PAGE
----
He might be sick of all the emotions he’s had to deal with the past few years so doing something “mindless” takes you away from the exhaustion of feeling sad.

      • DTO

        He said exactly that in ESQUIRE recently.
        I like Neeson as the serious, cerebral actor he usually is, but I think it’s great that he’ll do a fun one every now and then. Similarly, I was getting tired of Ethan Hawke’s coffee-bar-and-poetry-books Gen-X spokesman routine by the end of the 1990s, but when he started starring in shoot’em-ups like TRAINING DAY, etc., I found myself becoming a fan again. On the contrary, Sean Penn only seems to accept roles in movies that are practically guaranteed Oscar buzz now and I find his grandiose, egotistical self-seriousness tiring despite his talent. He started out as Spicoli, for Pete’s sake, and would occasionally do a pulpy yarn like U-TURN (not that the latter was a great movie, but it did entertain me). Serious, award-calibur movies are absolutely great and I’m not trying to diss them, but at the same time, I get enough stuffed-shirt self-seriousness in academia.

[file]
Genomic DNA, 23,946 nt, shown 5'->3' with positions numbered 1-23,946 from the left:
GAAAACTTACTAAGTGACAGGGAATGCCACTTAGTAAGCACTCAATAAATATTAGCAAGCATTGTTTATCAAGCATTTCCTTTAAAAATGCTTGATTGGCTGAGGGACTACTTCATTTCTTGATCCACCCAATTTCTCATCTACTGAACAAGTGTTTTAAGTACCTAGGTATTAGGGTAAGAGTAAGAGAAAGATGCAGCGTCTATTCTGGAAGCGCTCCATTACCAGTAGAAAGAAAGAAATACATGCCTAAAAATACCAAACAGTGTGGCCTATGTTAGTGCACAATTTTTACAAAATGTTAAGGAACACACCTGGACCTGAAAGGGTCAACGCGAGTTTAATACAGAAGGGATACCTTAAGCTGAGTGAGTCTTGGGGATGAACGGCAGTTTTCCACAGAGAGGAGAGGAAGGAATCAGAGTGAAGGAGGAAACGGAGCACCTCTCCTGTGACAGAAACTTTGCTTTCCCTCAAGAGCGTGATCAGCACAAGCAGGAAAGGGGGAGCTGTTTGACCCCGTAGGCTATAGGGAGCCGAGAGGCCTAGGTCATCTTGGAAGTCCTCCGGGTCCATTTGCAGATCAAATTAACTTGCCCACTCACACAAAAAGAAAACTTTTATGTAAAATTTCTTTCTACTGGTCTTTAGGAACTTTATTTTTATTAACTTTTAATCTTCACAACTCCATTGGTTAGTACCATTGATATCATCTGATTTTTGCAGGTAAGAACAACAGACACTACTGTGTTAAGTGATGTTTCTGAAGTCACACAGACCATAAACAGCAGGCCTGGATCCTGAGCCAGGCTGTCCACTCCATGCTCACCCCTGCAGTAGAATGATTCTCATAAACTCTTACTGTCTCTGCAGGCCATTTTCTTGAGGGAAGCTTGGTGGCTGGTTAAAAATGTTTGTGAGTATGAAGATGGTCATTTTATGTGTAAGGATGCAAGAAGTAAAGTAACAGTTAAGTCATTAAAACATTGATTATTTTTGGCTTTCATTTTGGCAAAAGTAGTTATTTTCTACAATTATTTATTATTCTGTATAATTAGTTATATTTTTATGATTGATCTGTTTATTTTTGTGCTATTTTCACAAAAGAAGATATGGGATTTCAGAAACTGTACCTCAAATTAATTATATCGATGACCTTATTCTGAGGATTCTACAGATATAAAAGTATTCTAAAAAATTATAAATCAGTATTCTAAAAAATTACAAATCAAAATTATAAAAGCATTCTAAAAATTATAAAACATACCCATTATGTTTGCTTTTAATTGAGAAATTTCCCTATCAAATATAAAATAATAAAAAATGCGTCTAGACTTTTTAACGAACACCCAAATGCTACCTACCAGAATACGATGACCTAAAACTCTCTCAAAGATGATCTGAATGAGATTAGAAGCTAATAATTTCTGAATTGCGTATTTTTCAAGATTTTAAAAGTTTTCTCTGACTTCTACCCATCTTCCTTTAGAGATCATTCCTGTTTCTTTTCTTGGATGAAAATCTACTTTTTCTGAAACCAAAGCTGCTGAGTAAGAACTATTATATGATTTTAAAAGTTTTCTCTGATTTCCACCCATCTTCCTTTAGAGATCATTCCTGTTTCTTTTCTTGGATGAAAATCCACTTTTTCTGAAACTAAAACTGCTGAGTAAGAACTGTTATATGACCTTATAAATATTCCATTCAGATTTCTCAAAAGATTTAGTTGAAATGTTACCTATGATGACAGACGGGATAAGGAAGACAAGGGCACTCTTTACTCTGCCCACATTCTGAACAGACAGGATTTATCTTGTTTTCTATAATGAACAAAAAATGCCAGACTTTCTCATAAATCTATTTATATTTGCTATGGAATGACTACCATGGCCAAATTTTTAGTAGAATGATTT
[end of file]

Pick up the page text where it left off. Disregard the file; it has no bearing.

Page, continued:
• mark

        To everyone who is citing the Esquire article, I read an excerpt and I know he said he threw himself into his work– at the time he was filming Atom Egoyan’s ‘Chloe’ in Toronto. Just the type of more ‘artsy’ film I was talking about (one that involves a little more of an emotional connection to the character and plot).

  • Sue Sylvester

    It takes guts to compete with furniture.

  • madge

    I think he’s great. He’s believable in everything he does.
    I even loved him in the A Team.

    • chattypatra

      Exactly! He is a master actor who can make any role believable. If he’s in a movie, I’m intrigued about what he saw in the script.

  • E Wolke

    I think Neeson does what he damn well pleases, and if you look, he’s having a good time and providing for a comfy retirement. He’s a very fine actor and I’m sure we’ll see some meaty stuff from him now and again, but good parts are hard to find.

  • Ellen